On Monday, AT&T said at its Spark Conference in San Francisco that though the next-generation 5G technology won’t get deployed overnight, the company plans to target some of the larger U.S. cities with 5G deployments in 2018 and 2019, including saturating parts of the Bay Area.
The company has already informed that it is planning to roll out 5G in Atlanta, Georgia; Charlotte and Raleigh in North Carolina; Dallas and Waco in Texas; Indianapolis, Indiana; and Oklahoma City, Oklahoma.
The company also informed that in order to complete this list, the company has added two more cities in Texas, Houston and San Antonio; Jacksonville, Florida; Louisville, Kentucky; and New Orleans, Louisiana—again, with plans to bring the 5G technology to these cities later this year. Some cities have already begun receiving the first shipments of 5G equipment.
In 2019, AT&T plans to roll out 5G to yet more cities. These will include parts of Las Vegas, Nevada; Nashville, Tennessee; Orlando, Florida; and four cities in California: Los Angeles, San Diego, San Francisco, and San Jose.
The transition of AT&T to 5G began several years ago, when the company deployed a higher-speed version of its 4G network, called 5G Evolution, to several United States cities. AT&T now says that it’s actually at the point of testing “standards-based, production equipment with a mobile form-factor device.” Over the weekend, AT&T claimed it made the world’s first wireless 5G data transfer using this equipment, specifying that it wasn’t in a lab, or with emulators, or preproduction hardware which is the real deal, in other words.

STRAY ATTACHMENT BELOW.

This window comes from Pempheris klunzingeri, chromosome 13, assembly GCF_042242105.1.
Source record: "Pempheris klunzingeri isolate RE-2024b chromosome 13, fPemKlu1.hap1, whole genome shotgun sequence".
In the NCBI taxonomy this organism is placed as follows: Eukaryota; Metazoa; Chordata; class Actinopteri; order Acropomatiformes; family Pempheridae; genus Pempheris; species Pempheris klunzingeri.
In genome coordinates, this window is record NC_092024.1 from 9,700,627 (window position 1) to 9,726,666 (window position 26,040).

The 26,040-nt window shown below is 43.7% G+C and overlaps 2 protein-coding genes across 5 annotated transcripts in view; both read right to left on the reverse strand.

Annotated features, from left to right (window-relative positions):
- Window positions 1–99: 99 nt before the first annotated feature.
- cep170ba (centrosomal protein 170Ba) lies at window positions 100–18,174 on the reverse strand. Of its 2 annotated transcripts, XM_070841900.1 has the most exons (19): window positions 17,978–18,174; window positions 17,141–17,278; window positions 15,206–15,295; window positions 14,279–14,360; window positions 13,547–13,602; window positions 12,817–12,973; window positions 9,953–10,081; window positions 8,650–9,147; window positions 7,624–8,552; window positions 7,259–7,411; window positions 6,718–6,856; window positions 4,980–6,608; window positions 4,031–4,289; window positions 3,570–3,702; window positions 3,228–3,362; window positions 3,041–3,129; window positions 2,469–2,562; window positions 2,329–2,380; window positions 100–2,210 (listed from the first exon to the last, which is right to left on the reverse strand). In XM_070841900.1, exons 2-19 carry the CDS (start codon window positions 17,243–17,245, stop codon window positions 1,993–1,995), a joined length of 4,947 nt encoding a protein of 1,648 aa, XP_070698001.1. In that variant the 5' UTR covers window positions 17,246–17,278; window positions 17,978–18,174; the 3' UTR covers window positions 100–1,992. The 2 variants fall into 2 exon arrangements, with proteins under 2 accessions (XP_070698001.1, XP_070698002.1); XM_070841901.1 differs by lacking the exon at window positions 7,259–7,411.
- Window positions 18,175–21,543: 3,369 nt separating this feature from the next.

AT&T said it will work with Ericsson, Nokia, and Samsung as the company’s technology partners to build out the 5G network. It’s not clear whether Nokia will supply the basic infrastructure or actual handsets.
AT&T and Samsung have previously announced a partnership to roll out 5G handsets. However, Justin Denison, the senior vice president of marketing for Samsung in North America, declined to be pinned down, saying Samsung will make that 5G announcement when “the time is right,” Denison said at the AT&T Spark conference in San Francisco.
AT&T didn’t make any public claims about the available bandwidth that will accompany 5G deployment, or what its tests actually generated. Instead, the message here is that 5G’s goal is to reduce network latency significantly to enable technologies like cloud-based rendering for gaming, and also to improve business technologies like manufacturing so that robotic production equipment can be remotely synchronized.
Just like 4G slowly rolled out, you can expect 5G to do the same. Verizon is slowly deploying 5G across 11 cities, and other carriers are as well. Over time, 5G will supersede 4G across the country—but only for handsets that support it. As you consider your own smartphone purchases for 2019 and beyond, which network—4G or 5G—will once again have to be factored in which phone you eventually buy.